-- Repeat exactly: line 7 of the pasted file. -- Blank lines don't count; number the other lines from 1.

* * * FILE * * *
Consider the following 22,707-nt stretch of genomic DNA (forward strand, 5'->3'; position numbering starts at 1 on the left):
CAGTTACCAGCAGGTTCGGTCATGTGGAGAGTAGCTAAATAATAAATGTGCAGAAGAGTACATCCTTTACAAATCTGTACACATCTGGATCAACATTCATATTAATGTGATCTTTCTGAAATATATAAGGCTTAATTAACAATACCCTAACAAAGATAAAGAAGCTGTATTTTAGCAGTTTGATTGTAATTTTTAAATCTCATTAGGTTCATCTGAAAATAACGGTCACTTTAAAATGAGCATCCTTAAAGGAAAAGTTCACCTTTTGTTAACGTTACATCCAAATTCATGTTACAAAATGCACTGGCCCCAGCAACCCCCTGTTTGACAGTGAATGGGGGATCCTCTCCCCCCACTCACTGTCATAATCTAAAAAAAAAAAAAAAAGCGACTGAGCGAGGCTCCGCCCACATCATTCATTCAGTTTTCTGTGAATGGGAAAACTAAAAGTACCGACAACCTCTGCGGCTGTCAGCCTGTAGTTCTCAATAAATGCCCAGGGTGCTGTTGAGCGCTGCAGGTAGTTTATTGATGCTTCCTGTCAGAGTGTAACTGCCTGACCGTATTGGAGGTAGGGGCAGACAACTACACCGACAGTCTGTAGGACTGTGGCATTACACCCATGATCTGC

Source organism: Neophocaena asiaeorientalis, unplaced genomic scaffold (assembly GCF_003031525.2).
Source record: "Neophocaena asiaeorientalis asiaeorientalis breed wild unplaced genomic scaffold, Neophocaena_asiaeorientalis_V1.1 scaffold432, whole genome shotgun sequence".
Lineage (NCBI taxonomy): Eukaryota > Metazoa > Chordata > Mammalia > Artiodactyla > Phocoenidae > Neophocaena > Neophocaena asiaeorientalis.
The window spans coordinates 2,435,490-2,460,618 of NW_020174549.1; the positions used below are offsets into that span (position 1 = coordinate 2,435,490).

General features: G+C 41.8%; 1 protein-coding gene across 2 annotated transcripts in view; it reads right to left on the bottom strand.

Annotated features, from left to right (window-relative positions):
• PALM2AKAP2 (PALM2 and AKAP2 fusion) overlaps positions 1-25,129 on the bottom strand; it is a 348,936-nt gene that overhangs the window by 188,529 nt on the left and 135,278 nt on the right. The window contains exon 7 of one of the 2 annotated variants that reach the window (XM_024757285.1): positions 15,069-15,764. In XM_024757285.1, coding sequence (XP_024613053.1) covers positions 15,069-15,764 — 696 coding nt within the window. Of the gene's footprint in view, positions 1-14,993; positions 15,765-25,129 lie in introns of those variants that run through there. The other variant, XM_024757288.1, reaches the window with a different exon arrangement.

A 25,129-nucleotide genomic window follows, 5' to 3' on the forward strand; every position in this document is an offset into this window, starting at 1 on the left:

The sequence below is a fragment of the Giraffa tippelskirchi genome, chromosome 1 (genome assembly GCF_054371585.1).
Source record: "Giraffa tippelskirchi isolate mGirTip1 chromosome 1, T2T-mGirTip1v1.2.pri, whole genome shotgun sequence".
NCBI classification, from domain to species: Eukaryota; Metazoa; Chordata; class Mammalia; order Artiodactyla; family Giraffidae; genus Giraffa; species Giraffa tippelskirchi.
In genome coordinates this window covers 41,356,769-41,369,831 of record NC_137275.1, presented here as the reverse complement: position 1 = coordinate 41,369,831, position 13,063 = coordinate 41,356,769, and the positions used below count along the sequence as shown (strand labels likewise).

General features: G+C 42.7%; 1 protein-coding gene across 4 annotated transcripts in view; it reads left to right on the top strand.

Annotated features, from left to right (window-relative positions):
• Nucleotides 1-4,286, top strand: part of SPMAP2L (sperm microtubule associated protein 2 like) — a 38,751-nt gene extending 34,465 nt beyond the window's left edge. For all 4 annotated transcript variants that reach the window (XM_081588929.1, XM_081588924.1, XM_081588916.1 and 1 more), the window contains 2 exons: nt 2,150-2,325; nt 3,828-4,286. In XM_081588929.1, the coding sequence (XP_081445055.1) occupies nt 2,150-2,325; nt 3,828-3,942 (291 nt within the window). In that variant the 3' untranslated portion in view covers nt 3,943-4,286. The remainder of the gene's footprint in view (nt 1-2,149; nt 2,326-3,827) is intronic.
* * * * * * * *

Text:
General features: G+C 41.8%; 1 protein-coding gene across 2 annotated transcripts in view; it reads right to left on the bottom strand.